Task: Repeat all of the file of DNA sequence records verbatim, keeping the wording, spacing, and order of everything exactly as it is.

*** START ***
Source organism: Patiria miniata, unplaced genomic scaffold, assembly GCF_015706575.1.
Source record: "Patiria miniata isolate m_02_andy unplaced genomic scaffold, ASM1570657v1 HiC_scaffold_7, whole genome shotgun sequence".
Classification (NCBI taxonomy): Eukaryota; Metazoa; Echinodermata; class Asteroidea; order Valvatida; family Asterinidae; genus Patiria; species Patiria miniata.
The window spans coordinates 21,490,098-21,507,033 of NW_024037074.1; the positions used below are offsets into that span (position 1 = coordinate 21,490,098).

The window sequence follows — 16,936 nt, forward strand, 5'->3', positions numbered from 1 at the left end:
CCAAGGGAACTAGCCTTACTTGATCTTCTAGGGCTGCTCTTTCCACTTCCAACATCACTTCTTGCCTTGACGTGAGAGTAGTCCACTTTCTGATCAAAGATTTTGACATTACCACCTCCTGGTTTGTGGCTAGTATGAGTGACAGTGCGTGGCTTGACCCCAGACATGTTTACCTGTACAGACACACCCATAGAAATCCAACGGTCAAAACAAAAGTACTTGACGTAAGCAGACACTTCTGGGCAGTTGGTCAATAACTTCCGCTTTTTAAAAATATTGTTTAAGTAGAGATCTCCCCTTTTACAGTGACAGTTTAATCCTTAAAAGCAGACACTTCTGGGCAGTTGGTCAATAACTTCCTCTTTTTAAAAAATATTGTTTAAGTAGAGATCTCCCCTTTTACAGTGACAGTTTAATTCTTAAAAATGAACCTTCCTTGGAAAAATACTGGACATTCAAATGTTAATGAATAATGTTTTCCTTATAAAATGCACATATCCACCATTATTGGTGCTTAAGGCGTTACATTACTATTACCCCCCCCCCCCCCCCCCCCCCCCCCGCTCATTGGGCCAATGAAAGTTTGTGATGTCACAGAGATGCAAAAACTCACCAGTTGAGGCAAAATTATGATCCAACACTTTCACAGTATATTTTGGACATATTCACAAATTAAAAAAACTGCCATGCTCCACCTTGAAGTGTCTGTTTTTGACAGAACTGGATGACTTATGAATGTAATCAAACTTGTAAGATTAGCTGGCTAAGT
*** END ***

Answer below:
Source organism: Patiria miniata, unplaced genomic scaffold, assembly GCF_015706575.1.
Source record: "Patiria miniata isolate m_02_andy unplaced genomic scaffold, ASM1570657v1 HiC_scaffold_7, whole genome shotgun sequence".
Classification (NCBI taxonomy): Eukaryota; Metazoa; Echinodermata; class Asteroidea; order Valvatida; family Asterinidae; genus Patiria; species Patiria miniata.
The window spans coordinates 21,490,098-21,507,033 of NW_024037074.1; the positions used below are offsets into that span (position 1 = coordinate 21,490,098).

The window sequence follows — 16,936 nt, forward strand, 5'->3', positions numbered from 1 at the left end:
CCAAGGGAACTAGCCTTACTTGATCTTCTAGGGCTGCTCTTTCCACTTCCAACATCACTTCTTGCCTTGACGTGAGAGTAGTCCACTTTCTGATCAAAGATTTTGACATTACCACCTCCTGGTTTGTGGCTAGTATGAGTGACAGTGCGTGGCTTGACCCCAGACATGTTTACCTGTACAGACACACCCATAGAAATCCAACGGTCAAAACAAAAGTACTTGACGTAAGCAGACACTTCTGGGCAGTTGGTCAATAACTTCCGCTTTTTAAAAATATTGTTTAAGTAGAGATCTCCCCTTTTACAGTGACAGTTTAATCCTTAAAAGCAGACACTTCTGGGCAGTTGGTCAATAACTTCCTCTTTTTAAAAAATATTGTTTAAGTAGAGATCTCCCCTTTTACAGTGACAGTTTAATTCTTAAAAATGAACCTTCCTTGGAAAAATACTGGACATTCAAATGTTAATGAATAATGTTTTCCTTATAAAATGCACATATCCACCATTATTGGTGCTTAAGGCGTTACATTACTATTACCCCCCCCCCCCCCCCCCCCCCCCCCGCTCATTGGGCCAATGAAAGTTTGTGATGTCACAGAGATGCAAAAACTCACCAGTTGAGGCAAAATTATGATCCAACACTTTCACAGTATATTTTGGACATATTCACAAATTAAAAAAACTGCCATGCTCCACCTTGAAGTGTCTGTTTTTGACAGAACTGGATGACTTATGAATGTAATCAAACTTGTAAGATTAGCTGGCTAAGT